Only 56 percent of eligible women in Queensland have taken advantage of the free breast screen service provided across the state.
Executive Director of Preventive Health, Kaye Pulsford said the latest available data shows, of the 646,835 women aged 50 to 74 years in Queensland, 365,276 had participated in the free BreastScreen Queensland program in 2015-16.
“I congratulate those women who are having regular breast screens,” she said.
“However, it is very concerning that almost half of eligible women in Queensland have not had a breast screen.
“Breast cancer is the most common cancer diagnosed in women, and the second highest cause of cancer-related deaths in Queensland women.
“Regular breast screens are crucial to detect early signs, before they are seen or even felt, and can dramatically reduce the chance of dying from the disease.
“I’m urging Queensland women over 50 who have not had a screen in the last two years, to pick up the phone or jump online and make a potentially life-saving appointment.”
With three breast cancer diagnoses in her family, 51-year-old Cairns resident Samantha wasted no time booking in for a breast screen as soon as she became eligible.
“My maternal grandmother died of breast cancer when she was only 52 so I always intended to have a breast screen when I was eligible,” she said.
“I received an invitation soon after my 50th birthday and left it on the bench to remind myself to make an appointment.
“A couple of weeks later my cousin advised me her sister and mum had both been for a breast screen and were found to have aggressive lumps requiring surgery and radiation.
“I made my appointment for later that week.”
Samantha said the whole process was fast and smooth.
“I was in and out in less than half an hour and it does not feel at all threatening,” she said.
“I didn’t find the process painful, only a bit uncomfortable, but the breast screen lasted less than 10 seconds.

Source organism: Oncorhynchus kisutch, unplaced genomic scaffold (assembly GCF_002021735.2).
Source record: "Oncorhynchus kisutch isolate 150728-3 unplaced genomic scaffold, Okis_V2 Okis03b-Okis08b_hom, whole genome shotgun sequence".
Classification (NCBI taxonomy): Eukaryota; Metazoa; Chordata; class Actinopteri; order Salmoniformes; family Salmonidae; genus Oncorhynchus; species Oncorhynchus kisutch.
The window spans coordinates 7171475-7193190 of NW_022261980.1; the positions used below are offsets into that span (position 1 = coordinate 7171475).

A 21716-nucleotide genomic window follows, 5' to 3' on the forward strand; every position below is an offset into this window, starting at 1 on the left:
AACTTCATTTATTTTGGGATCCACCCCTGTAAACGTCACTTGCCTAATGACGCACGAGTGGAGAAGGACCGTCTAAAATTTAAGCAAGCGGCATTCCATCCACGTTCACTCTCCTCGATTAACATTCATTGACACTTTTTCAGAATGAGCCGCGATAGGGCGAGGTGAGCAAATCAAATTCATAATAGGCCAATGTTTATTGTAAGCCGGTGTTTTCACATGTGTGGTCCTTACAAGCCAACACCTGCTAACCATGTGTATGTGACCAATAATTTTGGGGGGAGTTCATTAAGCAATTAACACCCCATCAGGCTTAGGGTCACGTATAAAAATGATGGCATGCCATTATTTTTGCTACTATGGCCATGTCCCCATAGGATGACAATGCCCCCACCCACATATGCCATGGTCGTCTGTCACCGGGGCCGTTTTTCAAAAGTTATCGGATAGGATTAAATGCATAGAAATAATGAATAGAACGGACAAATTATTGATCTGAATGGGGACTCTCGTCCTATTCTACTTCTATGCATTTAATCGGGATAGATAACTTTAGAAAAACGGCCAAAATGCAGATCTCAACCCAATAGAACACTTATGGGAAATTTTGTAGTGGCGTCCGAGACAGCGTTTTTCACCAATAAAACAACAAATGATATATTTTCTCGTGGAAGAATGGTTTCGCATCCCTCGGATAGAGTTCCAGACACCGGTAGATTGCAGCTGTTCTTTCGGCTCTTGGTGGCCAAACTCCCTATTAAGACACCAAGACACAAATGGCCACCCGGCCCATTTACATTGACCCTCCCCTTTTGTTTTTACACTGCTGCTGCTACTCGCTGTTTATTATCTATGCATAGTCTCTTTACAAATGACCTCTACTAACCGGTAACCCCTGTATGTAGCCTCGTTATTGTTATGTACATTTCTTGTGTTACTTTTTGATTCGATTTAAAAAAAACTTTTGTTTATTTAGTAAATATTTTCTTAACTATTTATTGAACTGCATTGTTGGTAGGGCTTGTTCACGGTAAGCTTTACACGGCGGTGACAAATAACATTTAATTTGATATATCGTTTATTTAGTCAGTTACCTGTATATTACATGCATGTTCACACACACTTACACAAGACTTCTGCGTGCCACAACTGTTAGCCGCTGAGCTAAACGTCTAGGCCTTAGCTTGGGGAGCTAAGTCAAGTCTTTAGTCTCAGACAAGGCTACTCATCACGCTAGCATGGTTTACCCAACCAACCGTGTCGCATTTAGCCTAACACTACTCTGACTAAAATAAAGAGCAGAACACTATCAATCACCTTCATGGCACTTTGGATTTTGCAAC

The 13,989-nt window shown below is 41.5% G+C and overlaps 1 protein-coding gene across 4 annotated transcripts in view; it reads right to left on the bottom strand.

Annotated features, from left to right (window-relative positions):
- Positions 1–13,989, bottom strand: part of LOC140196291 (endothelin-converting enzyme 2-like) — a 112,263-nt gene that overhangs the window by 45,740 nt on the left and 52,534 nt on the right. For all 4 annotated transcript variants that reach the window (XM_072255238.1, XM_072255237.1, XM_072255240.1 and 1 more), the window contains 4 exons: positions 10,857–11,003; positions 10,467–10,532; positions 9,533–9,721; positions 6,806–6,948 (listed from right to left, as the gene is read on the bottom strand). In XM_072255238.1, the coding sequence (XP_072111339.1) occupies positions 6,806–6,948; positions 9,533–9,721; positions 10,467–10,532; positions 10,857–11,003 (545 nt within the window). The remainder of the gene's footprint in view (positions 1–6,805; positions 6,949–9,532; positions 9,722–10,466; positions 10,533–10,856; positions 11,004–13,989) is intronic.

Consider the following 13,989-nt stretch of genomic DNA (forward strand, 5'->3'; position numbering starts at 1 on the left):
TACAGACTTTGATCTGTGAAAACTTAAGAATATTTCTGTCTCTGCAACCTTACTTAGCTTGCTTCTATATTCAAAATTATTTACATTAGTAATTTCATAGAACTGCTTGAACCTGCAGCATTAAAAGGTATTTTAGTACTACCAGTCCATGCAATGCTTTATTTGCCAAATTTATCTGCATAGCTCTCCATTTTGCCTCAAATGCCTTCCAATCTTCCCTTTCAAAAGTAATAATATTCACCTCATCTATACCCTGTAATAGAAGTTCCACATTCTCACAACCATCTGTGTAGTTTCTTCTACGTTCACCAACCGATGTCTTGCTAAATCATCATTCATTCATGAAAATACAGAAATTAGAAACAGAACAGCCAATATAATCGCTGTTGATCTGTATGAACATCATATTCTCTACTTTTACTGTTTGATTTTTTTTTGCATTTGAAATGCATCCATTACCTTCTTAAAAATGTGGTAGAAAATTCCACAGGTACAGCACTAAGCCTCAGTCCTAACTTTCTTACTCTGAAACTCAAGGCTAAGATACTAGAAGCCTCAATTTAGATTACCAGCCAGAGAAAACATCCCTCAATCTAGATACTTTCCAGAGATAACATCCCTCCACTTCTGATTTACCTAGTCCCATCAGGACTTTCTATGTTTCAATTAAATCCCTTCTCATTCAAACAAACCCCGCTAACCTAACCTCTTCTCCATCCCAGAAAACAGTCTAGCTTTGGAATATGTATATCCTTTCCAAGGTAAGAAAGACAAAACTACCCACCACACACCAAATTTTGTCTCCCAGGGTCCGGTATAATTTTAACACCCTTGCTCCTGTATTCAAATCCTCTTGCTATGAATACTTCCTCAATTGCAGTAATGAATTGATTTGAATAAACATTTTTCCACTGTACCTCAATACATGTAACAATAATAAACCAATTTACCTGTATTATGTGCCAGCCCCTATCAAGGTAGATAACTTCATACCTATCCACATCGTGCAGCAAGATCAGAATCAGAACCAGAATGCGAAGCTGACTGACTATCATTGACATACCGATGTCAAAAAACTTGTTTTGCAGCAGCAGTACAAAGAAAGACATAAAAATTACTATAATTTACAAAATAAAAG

“I was one of the lucky ones that came back all clear.”
Samantha was shocked to hear the number of women not having their breast screens every two years.
“I know that not every family has been impacted by breast cancer but I would have thought with so much awareness out there, more women would be actively taking steps to ensure they are not at risk – especially because it is a free service.
Samantha urges all women not to be complacent and to book a breast screen.
“There are so many unforeseens in life and so many diseases we cannot test for or cure – breast cancer is not one of them.
“We shouldn’t let our fears and silliness stop us from taking up the breast screen opportunity.”
“Having a breast screen takes less time than doing the family grocery shopping – it takes thirty minutes out of a single day, and only once every two years.
Samantha said having a ‘better safe than sorry’ approach to breast screens is the best option.
“If the idea of a breast screen does not reassure you, think about the reassurance it might give to your partner and family,” she said.
“My own cousin and aunt found out entirely randomly that they had breast cancer. If it wasn’t for their breast screens, they could both be dead by now.”
Its recommended women aged 50 to 74 receive a breast screen every two years.